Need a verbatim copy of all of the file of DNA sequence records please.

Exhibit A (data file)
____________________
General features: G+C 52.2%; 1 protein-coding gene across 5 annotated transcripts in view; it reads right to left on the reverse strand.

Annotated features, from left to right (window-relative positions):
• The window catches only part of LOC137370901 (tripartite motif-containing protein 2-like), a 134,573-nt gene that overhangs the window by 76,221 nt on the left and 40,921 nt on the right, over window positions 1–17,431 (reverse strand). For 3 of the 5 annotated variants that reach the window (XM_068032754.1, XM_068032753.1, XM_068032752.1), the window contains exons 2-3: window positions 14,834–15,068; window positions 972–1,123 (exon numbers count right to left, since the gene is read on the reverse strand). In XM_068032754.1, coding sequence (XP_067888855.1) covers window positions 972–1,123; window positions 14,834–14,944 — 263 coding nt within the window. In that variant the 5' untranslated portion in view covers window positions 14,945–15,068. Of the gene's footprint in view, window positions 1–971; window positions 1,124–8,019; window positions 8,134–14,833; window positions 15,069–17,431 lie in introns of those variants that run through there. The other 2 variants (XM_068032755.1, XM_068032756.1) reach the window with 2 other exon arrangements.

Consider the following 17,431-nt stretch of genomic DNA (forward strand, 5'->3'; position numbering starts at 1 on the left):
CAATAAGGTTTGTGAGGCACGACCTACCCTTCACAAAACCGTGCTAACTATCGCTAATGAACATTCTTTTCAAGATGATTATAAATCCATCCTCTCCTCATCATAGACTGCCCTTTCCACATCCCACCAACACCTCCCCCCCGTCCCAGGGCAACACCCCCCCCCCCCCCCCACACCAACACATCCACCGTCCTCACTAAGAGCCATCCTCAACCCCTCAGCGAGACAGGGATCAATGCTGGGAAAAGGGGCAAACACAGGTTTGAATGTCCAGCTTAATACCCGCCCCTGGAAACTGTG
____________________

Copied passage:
General features: G+C 52.2%; 1 protein-coding gene across 5 annotated transcripts in view; it reads right to left on the reverse strand.

Annotated features, from left to right (window-relative positions):
• The window catches only part of LOC137370901 (tripartite motif-containing protein 2-like), a 134,573-nt gene that overhangs the window by 76,221 nt on the left and 40,921 nt on the right, over window positions 1–17,431 (reverse strand). For 3 of the 5 annotated variants that reach the window (XM_068032754.1, XM_068032753.1, XM_068032752.1), the window contains exons 2-3: window positions 14,834–15,068; window positions 972–1,123 (exon numbers count right to left, since the gene is read on the reverse strand). In XM_068032754.1, coding sequence (XP_067888855.1) covers window positions 972–1,123; window positions 14,834–14,944 — 263 coding nt within the window. In that variant the 5' untranslated portion in view covers window positions 14,945–15,068. Of the gene's footprint in view, window positions 1–971; window positions 1,124–8,019; window positions 8,134–14,833; window positions 15,069–17,431 lie in introns of those variants that run through there. The other 2 variants (XM_068032755.1, XM_068032756.1) reach the window with 2 other exon arrangements.

Consider the following 17,431-nt stretch of genomic DNA (forward strand, 5'->3'; position numbering starts at 1 on the left):
CAATAAGGTTTGTGAGGCACGACCTACCCTTCACAAAACCGTGCTAACTATCGCTAATGAACATTCTTTTCAAGATGATTATAAATCCATCCTCTCCTCATCATAGACTGCCCTTTCCACATCCCACCAACACCTCCCCCCCGTCCCAGGGCAACACCCCCCCCCCCCCCCCACACCAACACATCCACCGTCCTCACTAAGAGCCATCCTCAACCCCTCAGCGAGACAGGGATCAATGCTGGGAAAAGGGGCAAACACAGGTTTGAATGTCCAGCTTAATACCCGCCCCTGGAAACTGTG